Thursday, April 20, 2017

How is a student like…and not like..a customer?

 Much is written currently about the changes and challenges of higher education.  Concerns seem to center around either perceived old dinosaurs clinging to their brick and mortar, small classrooms and priorities for the university centered on research passions, community service, and personal relationships with students.  Reformers, and even market disrupters, as they style themselves, focus on technology, cost cutting, privatization and job placement;  they often reduce the relationship between a professor and student to that of a service-provider and customer.  This binary distorts some nuances, as they all do, but sets the stage.  Given that so much of the institutional conflict on campuses these days stems from this divergence in worldview, it’s worth asking:  how is a student like…and not like…a customer? 

A student is like a customer in that she is paying for a particular service to be provided, and often going into dangerous amounts of debt to do so, especially in the case of for-profit colleges (though rising costs are not limited to for-profits).  She deserves readily returned phone calls and emails, thoughtful feedback on work, clear standards set and readings and assignments that are up to date and which speak to course objectives.  Especially at the graduate level, which I teach, he deserves mentoring, experiential learning opportunities, opportunities to network and for professional exposure and development.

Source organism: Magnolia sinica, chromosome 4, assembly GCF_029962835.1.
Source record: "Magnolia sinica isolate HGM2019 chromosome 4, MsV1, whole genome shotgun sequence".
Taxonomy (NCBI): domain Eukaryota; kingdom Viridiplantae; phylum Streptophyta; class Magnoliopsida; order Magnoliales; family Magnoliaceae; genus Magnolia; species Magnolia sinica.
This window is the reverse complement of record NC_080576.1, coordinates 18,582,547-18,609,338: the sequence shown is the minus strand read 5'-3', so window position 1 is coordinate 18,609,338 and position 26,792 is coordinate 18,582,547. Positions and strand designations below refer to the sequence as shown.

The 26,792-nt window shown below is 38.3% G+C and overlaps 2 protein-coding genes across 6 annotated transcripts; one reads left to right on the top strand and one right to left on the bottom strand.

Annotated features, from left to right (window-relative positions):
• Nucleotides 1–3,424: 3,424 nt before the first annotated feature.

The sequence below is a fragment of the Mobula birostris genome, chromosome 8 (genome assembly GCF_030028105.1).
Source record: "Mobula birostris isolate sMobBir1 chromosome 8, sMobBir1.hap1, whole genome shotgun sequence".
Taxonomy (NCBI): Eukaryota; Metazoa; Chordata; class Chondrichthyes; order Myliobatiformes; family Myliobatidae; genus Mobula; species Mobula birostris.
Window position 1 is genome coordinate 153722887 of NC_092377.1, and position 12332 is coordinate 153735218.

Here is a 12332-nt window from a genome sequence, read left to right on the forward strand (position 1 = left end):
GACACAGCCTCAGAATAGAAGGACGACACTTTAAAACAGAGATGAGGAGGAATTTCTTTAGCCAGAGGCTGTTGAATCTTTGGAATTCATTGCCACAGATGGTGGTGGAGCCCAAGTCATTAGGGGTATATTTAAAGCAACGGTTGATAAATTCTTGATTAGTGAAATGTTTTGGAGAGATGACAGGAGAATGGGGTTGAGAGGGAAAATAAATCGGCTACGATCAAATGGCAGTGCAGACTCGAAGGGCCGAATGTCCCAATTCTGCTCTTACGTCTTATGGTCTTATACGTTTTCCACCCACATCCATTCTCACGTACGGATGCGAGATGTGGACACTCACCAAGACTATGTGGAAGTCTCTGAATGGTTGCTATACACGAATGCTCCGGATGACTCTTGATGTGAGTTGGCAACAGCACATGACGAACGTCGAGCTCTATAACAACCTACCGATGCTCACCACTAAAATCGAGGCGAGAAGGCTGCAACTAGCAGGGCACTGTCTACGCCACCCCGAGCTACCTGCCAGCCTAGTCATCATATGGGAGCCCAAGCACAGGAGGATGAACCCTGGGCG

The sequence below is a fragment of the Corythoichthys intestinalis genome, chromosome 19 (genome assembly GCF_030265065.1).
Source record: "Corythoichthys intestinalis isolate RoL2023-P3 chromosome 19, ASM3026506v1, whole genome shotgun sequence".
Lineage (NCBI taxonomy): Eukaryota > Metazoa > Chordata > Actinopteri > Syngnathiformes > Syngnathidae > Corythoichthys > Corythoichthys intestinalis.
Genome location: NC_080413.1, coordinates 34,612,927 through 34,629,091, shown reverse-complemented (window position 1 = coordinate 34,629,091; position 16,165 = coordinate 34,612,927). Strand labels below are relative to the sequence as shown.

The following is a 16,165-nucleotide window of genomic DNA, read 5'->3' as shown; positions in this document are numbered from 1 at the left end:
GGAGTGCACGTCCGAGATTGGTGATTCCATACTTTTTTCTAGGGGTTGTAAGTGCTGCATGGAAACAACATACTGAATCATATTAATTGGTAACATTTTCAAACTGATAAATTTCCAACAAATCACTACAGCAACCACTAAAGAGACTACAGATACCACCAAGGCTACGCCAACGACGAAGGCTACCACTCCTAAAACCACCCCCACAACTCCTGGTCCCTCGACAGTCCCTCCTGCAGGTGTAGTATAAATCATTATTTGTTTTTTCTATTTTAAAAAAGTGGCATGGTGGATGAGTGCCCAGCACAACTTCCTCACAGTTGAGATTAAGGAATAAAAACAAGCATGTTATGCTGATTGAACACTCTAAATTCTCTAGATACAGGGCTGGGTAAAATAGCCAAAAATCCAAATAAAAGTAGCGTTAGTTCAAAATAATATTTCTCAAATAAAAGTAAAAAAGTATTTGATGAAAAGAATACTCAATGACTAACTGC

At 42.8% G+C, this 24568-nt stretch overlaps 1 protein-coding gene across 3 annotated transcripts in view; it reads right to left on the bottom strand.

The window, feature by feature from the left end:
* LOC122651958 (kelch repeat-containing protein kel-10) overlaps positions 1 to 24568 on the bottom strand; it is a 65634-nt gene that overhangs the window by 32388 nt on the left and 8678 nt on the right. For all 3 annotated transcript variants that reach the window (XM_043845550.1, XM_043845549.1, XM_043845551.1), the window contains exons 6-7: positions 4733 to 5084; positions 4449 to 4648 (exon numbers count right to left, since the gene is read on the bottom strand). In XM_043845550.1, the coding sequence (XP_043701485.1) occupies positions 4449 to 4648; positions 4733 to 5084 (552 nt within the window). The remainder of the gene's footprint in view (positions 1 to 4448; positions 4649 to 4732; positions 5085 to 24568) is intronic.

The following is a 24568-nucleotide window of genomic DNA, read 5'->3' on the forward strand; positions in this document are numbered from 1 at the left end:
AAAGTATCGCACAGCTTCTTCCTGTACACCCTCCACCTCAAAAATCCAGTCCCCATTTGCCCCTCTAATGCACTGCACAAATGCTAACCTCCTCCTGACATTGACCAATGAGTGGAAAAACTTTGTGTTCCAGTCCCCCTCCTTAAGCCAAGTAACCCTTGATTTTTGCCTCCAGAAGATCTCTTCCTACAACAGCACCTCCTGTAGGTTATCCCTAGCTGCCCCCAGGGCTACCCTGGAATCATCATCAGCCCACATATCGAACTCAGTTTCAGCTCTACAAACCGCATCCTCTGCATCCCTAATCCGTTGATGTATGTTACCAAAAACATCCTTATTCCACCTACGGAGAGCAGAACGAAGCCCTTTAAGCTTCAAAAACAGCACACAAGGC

Yet the similarities between a student and a customer end there, revealing the limitations of this analogy that regrettably seems to drive the direction of change in higher education today.  In debating what sort of changes are best, we often fail to remember that our choice doesn’t have to be between the status quo and market-driven reforms;  other reforms are possible and needed.

So then, while the comparison of a student to a customer has some utility, what does this analogy miss?  How is a student not like a customer?  The most key point here is that learning is a process, not a product.  The process of learning may well (and should) continue long after the “product” of a class or a degree is delivered.  In addition, with the consumer/business owner relationship, the consumer rarely co-constructs the end product, let alone the process involved in delivery.  Even with engaged-consumer models in which businesses try to involve consumers in marketing or advertising via social media, this cannot be compared with the co-construction of learning in which students may co-create educational goals along with faculty, produce knowledge in partnership with them and meaningfully self-assess.  This is especially, though one hopes not exclusively, true of adult learners.